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The Front National Breaks Through

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Sunday mid-afternoon at our nearest polling station – a modest mairie which now opens only a couple of times a week –the voting in the first round of France’s regional elections was desultory. The deputy mayor had reckoned on 40 per cent of the voters turning out by teatime, but they hadn’t. In a flower border where the council planted out a few perennials earlier this year, some of the shrubs had been removed during the night. Three gendarmes were hard at work on forensics, taking photos of the holes.

Until now local voting patterns have lined up with the rest of the country: this isn’t Peter Mayle or Brad and Angelina territory, where the Front National has looked promising for several years. But it’s atypically down-at-heel, with the poorest 10 per cent of individuals in the commune living on €381 per month – the figure is €577 in France as a whole – and median income €300 below the national average. At every contest since 2002 I’ve expected the Front National to break through. And this time it has, with 37 per cent of the vote, ten points ahead of the socialists’ list, leaving the centre right in third place. In the country as a whole, the FN has done extraordinarily well with around 29 per cent of the vote.

President Hollande and his team told citizens to flock to the polls as an act of defiance against IS and the attacks of 13 November, but only half the voters showed up for round one. Nonetheless they’ve hammered the socialists’ list, in the last major elections before the presidentials in 2017, when Hollande will be drummed out of the Elysée. They’re also the first, as far as I know, to be held under a national state of emergency, in an unfamiliar local government landscape. Incapable of so much else, Hollande’s government has managed to redraw the regions: on the mainland there are now 12 instead of 21. The FN has won the first round comfortably in six. The centre left has come third in seven and won in two.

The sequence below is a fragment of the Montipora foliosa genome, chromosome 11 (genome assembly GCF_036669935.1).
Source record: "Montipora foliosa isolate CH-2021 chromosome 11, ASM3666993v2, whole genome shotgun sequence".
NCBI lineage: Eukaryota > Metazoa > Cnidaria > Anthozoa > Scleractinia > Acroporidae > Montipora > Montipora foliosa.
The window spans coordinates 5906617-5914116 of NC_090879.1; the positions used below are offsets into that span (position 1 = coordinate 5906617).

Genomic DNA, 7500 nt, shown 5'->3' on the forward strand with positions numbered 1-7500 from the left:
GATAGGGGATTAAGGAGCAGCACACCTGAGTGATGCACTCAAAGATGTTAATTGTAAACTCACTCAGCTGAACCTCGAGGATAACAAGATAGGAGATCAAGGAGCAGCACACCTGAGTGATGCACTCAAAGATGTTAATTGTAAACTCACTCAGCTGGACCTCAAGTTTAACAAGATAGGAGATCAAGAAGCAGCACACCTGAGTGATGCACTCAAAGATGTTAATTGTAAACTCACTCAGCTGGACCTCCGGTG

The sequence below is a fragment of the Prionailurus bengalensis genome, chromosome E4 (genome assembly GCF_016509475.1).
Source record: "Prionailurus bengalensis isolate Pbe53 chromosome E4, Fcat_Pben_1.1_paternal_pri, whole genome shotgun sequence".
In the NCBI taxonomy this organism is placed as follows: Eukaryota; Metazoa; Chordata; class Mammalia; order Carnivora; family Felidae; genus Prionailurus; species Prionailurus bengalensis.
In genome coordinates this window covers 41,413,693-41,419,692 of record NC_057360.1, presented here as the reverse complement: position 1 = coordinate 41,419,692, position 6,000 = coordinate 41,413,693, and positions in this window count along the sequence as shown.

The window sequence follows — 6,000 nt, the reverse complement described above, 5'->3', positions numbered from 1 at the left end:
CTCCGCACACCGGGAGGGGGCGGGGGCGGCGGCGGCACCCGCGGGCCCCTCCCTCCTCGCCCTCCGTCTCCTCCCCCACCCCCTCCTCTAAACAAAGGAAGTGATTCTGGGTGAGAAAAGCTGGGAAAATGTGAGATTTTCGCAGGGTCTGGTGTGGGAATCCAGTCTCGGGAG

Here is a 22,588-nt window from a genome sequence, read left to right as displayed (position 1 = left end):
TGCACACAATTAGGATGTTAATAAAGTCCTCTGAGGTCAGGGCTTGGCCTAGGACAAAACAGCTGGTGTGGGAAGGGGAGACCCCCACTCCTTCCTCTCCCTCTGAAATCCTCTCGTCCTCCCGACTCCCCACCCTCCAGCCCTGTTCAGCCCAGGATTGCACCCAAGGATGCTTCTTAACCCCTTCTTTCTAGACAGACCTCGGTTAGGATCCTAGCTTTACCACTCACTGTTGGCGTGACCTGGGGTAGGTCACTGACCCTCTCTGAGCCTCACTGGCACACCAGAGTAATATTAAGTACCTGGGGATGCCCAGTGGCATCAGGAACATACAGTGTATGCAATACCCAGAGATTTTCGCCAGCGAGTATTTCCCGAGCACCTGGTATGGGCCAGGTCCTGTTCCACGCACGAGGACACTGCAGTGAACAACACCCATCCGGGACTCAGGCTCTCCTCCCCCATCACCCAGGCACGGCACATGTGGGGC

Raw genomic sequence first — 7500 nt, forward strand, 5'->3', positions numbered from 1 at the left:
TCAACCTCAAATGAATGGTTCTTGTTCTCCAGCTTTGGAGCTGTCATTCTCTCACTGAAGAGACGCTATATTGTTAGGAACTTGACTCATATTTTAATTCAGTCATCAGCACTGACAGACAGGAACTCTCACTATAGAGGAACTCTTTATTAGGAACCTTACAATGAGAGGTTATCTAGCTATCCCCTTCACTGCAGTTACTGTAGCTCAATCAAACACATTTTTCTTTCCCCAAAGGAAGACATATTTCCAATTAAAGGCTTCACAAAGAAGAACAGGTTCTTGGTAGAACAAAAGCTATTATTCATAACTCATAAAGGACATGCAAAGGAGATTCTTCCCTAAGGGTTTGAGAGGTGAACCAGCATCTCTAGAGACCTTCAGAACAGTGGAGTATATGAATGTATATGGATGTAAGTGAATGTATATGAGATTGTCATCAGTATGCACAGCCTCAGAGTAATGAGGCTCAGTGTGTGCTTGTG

Before the ‘territorial reform’ a region had to allocate money for schools and transport networks, including local train services. The new regional councils are expected to support business, fix environmental problems, plug ‘sustainability’ and come up with five-year plans for nebulous, Eurofriendly goals, including regional ‘innovation’. Central government support has been a vexed question, especially for poorer regions, but up till now no one has asked what will happen if the FN ends up in charge. All the parties fought the first round on the big national issues, even though regional councils are administrative purgatory, their brief both finicky and cumbersome, without much scope for grand notions. The FN has shown no interest in the nitpicking detail and it has no record when it comes to hefty, complicated bureaucracies. Marine Le Pen’s people have campaigned on fear, foreigners and insecurity, but who can say if the trains will run on time?

Losers step aside: this is the centre’s option for the next round in the six critical regions, and in all but one case the centre-left came in third. Already Hollande and his prime minister, Manuel Valls, have decided not to contest two regions where Le Pen and her niece, Marion Maréchal-Le Pen, each took 40 per cent of the vote. Despite gains of these proportions, the centre-right have yet to say they’ll play along with the idea of a ‘republican front’, and a socialist candidate in a third region where the FN are ahead has refused to fold the list, in spite of the party’s announcement that it will have to be done. Round two is on Sunday and there’s still time to strike some bitter deals. Never mind the spectre of incompetence: the ideological force of an FN victory, even in just one of the regions, would be a triumph for the party and burnish Le Pen’s prospects for the presidential race in 2017.


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